I'm seeing stars. Not because I've wandered into a low doorway, but because today we've dealt with something of a flood of the famous, and indeed not so famous. First an ageing rock star (hint — Jubilee) wants a warehouse apartment for his London crash pad. Next up, an A-list "vampire" actor is looking for something fiendishly cool and private.
Then we encounter the son of another ageing rock star (hint — smashed guitars) looking for a creative space, a minor member of the royal family, a Chelsea footballer and a pair of eminent contemporary artists looking for the perfect studio and home environment.
Well, how fortunate. After yesterday's celebrity cascade, today I went to see the perfect pop star hideaway — 5,000sq ft of archetypal loft space in Camberwell, converted from a former pottery and neatly tucked away behind — possibly — the most glamorous parade of tall Georgian villas south of the Thames.
The living room alone is 1,350sq ft and has a kitchen swanky enough to turn Jamie Oliver green. It's owned by a music producer who also happens to be that rare thing in the world of estate agency — a regular client.
He bought and sold his previous home in Clapham through us, then bought this one through us and is now selling through us again. I wonder if we can find him three in a row…
Back to school, twice. SE1 got the run on things when school conversions started about 15 years ago. It has a number of fine examples and we're forever getting inquiries about buying them, but never enough people wanting to sell.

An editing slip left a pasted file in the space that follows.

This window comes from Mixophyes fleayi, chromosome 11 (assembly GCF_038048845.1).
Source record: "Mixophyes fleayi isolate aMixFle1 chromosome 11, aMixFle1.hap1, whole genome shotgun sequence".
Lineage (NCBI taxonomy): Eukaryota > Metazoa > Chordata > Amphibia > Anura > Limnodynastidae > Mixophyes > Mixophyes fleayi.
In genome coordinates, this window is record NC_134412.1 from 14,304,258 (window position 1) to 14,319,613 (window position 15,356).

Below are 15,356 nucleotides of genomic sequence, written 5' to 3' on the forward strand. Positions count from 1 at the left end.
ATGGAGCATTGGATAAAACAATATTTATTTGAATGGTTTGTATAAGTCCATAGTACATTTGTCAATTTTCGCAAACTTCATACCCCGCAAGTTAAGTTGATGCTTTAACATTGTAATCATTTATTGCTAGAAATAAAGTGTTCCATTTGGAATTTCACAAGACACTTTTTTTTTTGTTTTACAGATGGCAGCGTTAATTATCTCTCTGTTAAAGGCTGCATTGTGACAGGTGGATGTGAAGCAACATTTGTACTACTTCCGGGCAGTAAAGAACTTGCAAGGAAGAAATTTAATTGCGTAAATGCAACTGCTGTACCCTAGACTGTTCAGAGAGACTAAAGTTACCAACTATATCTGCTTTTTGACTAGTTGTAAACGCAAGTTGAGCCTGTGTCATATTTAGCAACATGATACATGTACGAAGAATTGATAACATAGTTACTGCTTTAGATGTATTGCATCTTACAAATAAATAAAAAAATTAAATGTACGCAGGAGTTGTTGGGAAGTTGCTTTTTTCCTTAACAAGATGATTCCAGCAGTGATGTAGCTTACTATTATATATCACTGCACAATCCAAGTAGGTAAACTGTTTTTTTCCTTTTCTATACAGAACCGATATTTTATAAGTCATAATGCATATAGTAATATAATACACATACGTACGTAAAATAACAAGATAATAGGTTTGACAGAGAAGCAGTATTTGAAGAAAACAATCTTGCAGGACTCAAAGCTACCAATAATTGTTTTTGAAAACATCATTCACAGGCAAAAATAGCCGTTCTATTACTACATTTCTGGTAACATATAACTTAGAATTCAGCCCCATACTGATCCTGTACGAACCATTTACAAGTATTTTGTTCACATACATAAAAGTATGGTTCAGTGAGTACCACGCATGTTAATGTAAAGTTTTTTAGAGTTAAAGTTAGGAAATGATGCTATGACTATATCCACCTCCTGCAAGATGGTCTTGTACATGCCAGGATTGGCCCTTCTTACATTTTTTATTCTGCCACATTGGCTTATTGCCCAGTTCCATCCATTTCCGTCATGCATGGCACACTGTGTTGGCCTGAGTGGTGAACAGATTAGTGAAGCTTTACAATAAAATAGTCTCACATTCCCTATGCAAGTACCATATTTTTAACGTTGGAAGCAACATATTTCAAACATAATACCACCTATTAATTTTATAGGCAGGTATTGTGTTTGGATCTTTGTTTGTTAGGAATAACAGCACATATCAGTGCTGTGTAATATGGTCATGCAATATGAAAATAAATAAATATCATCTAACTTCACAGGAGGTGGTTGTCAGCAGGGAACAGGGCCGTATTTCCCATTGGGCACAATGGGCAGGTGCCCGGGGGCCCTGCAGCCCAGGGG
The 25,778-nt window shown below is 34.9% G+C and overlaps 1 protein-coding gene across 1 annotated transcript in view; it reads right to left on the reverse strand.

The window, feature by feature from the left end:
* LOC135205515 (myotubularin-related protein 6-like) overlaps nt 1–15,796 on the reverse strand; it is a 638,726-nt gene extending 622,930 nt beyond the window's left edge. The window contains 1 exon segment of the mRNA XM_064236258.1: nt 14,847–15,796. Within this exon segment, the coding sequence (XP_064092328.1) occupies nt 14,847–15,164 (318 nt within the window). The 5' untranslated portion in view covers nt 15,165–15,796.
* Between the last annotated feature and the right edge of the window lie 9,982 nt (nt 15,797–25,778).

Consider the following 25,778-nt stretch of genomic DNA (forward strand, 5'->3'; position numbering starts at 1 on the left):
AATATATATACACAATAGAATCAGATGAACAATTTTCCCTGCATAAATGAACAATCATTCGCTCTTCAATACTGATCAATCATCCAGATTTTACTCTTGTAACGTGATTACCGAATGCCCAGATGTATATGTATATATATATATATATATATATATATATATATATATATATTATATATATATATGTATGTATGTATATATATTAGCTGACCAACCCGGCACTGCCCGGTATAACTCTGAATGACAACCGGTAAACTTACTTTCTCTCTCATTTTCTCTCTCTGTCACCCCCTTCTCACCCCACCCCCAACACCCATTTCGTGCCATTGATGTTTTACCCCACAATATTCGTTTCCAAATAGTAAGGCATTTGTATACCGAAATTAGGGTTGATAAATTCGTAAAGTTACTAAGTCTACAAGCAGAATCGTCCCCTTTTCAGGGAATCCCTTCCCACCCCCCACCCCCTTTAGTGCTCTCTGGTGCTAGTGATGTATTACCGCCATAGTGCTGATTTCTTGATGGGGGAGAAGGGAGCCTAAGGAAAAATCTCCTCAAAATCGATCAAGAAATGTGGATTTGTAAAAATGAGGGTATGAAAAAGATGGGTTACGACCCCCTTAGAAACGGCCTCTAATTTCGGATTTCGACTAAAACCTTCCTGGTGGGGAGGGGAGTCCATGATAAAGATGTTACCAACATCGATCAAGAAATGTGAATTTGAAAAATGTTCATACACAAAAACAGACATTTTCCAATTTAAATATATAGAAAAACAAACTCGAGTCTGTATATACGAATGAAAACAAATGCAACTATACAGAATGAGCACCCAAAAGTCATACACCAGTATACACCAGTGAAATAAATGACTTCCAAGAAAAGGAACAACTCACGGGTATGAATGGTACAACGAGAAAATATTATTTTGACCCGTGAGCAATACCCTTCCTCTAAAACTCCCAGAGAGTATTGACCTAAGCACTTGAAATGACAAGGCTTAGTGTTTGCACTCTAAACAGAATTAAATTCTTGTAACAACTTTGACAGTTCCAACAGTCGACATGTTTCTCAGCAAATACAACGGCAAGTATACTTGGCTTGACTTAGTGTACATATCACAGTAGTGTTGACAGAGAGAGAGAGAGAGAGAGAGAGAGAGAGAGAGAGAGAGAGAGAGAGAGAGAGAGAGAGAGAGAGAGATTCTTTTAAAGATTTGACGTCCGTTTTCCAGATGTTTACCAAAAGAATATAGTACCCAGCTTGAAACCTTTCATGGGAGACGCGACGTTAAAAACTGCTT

Today I'm lucky to have two to see — one near Bermondsey Square, just off the bottom of Tower Bridge Road, and the other on Westminster Bridge Road, close to Waterloo. Both of them are big, double height, open-plan spaces that still look good and, for £500,000 and £550,000, you get a real slice of what loft living is all about.
Some guys have all the luck. First, in Crystal Palace, we have just let a sixstorey church conversion after only one viewing for £1,500 per week — it's a coach house with an extraordinary roof terrace overlooking London.
Next, in Kennington, I see a 6,500sq ft warehouse that's been partially converted into a house. It has unbelievable proportions, with three roof terraces, two bedrooms and space for many more — or for an art gallery, recording studio or vintage car collection. Then I'm off to Clerkenwell to see the penthouse at a Victorian school conversion, and finally up the Arsenal for a no-lessgroovy loft in an old factory. London never ceases to amaze when it comes to hidden jewels.
If I have to answer one more inquiry about live/work apartments… Five years ago, we got about 25 inquiries a month for these. Now it's up to about 150. Previously, the calls were from artists, musicians and other creative types, but now it seems working from home is for anyone and everyone. Accountants, lawyers and even computer salesmen, it seems, have had enough of commuting and/or want to reduce their running costs.
It's amazing how the economic slowdown in the commercial sector has created such a huge demand for live/ work, and it's great to see this previously overlooked marketplace getting the recognition it deserves. The design of live/work spaces often eclipses the residential element in new developments, with the need for conformity and "safety" made redundant by the needs of a creative workspace. Let's see more live/work properties, please.
Solly Strickland is the London residential manager at Unique Property Company (uniquepropertycompany.co.uk).